Ed Note: As part of our New Scholarship section, we have been inviting discussants to respond to the public law themed articles featured in Volume 5 the Indian Law Review. You can access all the posts in this discussion here. In this post, Anindita Majumdar responds to the arguments made by Sneha Banerjee and Prabha Kotiswaran in their paper titled “Divine labours, devalued work: the continuing saga of India’s surrogacy regulation”. You can access the article here and the summary of the Paper here.
This insightful analysis and critique of the new draft law on surrogacy in India looks at pertinent questions of commercialisation of a practice which is deeply fraught due to the social and moral conflicts it gives rise to.
Banerjee and Kotiswaran highlight the glaring gaps within the draft surrogacy bill to engage with the overwhelming pressure within surrogacy legislation to ban commercialization of the practice. Their paper engages with global practices and highlights how legal guidelines on surrogacy and reproductive labour continue to be fixed on the eulogization of motherhood, and the corresponding squeamishness regarding paid care and domestic work. Placing their critique and discussion within a feminist perspective also includes an engagement with ethnographic studies of commercial surrogacy in India wherein the dominant analysis is centered on a materialist feminist perspective. The materialist feminist perspective portrays surrogates within their particular subject position at the interstices of capitalism and patriarchy. The materialist feminist approach seeks to provide a pragmatic understanding of how banning commercial surrogacy pushes the practice underground leading to human rights violations and increasing criminalization.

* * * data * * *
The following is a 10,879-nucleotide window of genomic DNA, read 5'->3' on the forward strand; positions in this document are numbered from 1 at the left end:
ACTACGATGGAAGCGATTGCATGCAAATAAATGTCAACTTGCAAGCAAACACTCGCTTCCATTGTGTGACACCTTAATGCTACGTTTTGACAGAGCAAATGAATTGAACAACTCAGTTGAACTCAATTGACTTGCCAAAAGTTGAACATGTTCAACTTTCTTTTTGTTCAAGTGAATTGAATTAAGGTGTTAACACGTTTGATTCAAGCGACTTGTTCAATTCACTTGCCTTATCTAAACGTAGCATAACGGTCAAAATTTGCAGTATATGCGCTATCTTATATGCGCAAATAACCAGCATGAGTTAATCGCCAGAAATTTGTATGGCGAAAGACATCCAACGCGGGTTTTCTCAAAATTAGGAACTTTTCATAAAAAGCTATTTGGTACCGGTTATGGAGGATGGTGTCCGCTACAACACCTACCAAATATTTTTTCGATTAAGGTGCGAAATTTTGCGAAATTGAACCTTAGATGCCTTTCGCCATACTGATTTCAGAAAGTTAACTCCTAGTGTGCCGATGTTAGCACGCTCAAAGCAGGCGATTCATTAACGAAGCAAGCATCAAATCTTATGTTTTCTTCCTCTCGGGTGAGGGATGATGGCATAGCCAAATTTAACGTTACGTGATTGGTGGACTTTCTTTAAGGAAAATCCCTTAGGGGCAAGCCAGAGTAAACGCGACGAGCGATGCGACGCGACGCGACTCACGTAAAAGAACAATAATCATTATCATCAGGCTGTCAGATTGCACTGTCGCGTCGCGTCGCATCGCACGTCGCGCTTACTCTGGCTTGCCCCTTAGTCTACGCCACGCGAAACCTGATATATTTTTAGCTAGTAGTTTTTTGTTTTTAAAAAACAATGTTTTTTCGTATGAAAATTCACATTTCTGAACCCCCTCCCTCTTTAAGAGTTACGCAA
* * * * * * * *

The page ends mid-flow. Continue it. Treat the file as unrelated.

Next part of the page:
In response to Banerjee and Kotiswaran, I find that their use of ‘manifest arbitrariness’ is a particularly provocative idea to think about the draft Surrogacy Bill 2019 (henceforth referred to an ‘the bill’).